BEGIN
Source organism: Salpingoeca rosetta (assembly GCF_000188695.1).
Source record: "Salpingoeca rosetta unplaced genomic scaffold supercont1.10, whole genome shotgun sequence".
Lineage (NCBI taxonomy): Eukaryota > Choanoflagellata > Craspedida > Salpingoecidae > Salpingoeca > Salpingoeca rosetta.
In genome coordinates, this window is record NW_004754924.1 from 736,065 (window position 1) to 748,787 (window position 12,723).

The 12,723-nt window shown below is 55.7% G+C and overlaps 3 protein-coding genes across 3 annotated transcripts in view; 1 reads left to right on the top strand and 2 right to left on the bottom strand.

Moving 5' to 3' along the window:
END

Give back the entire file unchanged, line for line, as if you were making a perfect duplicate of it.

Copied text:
Source organism: Salpingoeca rosetta (assembly GCF_000188695.1).
Source record: "Salpingoeca rosetta unplaced genomic scaffold supercont1.10, whole genome shotgun sequence".
Lineage (NCBI taxonomy): Eukaryota > Choanoflagellata > Craspedida > Salpingoecidae > Salpingoeca > Salpingoeca rosetta.
In genome coordinates, this window is record NW_004754924.1 from 736,065 (window position 1) to 748,787 (window position 12,723).

The 12,723-nt window shown below is 55.7% G+C and overlaps 3 protein-coding genes across 3 annotated transcripts in view; 1 reads left to right on the top strand and 2 right to left on the bottom strand.

Moving 5' to 3' along the window: